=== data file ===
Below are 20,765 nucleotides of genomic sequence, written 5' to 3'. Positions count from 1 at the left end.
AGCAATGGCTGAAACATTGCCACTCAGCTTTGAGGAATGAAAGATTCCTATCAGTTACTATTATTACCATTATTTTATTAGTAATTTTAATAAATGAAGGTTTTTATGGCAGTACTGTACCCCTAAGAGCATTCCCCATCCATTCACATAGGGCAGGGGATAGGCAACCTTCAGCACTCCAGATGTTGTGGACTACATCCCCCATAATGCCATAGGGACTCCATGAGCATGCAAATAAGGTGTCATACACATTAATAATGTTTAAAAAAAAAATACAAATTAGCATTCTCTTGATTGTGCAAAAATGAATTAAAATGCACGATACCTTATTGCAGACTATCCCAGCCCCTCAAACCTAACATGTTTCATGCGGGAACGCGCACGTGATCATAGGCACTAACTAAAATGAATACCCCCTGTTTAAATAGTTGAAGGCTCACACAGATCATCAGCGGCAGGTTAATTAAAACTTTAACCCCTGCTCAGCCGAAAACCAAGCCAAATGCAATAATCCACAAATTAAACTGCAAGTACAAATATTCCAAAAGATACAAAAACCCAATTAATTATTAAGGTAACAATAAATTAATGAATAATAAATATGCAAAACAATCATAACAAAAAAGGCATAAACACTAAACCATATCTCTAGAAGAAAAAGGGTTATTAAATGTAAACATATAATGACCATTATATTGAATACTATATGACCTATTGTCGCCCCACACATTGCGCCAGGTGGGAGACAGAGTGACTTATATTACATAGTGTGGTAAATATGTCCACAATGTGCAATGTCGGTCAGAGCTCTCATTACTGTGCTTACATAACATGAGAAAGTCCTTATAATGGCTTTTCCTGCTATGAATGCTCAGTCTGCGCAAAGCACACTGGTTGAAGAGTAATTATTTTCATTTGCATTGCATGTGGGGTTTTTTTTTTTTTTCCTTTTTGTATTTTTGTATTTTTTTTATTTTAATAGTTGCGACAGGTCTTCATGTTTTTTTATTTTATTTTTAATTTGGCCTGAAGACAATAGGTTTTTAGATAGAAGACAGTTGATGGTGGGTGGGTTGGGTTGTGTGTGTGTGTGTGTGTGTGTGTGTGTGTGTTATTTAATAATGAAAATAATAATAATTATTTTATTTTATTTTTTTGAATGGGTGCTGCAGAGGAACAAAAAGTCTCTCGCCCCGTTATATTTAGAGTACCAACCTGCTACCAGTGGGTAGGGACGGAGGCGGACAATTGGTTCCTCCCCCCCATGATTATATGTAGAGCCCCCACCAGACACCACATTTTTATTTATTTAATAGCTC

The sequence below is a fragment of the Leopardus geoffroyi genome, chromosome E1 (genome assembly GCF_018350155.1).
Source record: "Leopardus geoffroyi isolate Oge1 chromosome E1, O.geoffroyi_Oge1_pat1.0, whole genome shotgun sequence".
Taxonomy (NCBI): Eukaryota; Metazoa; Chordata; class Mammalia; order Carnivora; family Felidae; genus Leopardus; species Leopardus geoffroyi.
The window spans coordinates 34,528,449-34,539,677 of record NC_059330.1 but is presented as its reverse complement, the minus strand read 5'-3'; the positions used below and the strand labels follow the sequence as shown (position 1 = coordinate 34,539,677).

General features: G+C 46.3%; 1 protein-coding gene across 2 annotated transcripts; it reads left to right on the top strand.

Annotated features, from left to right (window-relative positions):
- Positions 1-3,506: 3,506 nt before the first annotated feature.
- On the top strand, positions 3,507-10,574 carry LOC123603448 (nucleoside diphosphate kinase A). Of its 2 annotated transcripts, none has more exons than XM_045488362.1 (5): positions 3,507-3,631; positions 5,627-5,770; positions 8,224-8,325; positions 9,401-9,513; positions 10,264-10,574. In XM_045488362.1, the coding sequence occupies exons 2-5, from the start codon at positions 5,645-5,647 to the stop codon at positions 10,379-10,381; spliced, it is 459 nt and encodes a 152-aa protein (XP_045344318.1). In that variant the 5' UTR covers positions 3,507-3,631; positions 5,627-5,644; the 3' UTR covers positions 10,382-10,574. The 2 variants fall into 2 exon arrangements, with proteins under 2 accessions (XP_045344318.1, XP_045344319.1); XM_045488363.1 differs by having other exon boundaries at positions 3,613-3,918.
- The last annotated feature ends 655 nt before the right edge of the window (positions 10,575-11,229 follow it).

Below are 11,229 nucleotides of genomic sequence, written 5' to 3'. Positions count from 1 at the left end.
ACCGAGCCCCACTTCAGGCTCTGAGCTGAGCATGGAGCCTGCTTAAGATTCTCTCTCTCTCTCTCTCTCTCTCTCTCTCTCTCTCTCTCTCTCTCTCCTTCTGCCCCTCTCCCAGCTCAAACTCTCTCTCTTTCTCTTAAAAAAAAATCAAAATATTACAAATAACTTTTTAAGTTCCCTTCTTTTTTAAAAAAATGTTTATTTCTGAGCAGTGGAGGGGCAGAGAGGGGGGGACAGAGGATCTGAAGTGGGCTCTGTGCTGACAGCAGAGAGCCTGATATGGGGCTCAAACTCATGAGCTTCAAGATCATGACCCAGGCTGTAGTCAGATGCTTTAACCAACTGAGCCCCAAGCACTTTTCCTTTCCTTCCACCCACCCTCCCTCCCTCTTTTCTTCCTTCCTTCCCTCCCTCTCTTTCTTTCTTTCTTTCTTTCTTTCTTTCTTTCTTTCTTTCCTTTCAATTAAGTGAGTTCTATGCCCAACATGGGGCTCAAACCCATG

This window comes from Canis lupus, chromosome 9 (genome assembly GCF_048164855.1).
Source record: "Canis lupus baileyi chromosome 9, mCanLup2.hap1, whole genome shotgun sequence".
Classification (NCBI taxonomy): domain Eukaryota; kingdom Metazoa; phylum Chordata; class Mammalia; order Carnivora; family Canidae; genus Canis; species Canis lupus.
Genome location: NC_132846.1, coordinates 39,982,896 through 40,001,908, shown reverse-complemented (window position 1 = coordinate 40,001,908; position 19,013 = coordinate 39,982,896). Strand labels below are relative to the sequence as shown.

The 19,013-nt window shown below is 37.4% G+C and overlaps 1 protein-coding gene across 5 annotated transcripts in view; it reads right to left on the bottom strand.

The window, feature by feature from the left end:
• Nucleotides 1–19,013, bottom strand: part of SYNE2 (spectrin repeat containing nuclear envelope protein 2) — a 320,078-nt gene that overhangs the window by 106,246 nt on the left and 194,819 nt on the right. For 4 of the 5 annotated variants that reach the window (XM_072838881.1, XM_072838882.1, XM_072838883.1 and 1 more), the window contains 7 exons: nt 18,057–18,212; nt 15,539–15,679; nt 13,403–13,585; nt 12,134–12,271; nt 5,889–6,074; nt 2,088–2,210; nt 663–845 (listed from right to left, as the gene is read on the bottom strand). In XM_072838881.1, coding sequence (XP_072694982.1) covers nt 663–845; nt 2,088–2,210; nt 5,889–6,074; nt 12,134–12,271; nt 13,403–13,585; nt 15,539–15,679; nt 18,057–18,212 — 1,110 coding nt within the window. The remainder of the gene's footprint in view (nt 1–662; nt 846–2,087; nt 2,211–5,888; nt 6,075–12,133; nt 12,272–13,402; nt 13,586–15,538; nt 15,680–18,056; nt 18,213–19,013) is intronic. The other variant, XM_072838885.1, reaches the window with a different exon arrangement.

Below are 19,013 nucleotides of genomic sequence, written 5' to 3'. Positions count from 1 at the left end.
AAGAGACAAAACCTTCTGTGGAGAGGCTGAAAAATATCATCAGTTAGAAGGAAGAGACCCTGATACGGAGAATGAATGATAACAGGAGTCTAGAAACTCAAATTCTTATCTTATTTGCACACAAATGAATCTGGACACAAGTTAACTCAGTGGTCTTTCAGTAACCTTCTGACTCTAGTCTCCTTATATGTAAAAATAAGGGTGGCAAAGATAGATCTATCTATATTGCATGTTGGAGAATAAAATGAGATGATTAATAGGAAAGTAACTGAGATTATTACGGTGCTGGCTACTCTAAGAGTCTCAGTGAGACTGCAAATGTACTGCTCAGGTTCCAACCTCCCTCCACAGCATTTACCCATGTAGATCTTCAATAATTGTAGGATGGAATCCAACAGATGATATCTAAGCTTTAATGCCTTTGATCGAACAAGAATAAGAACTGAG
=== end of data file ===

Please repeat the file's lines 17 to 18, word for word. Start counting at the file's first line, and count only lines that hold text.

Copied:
Genome location: NC_132846.1, coordinates 39,982,896 through 40,001,908, shown reverse-complemented (window position 1 = coordinate 40,001,908; position 19,013 = coordinate 39,982,896). Strand labels below are relative to the sequence as shown.

The 19,013-nt window shown below is 37.4% G+C and overlaps 1 protein-coding gene across 5 annotated transcripts in view; it reads right to left on the bottom strand.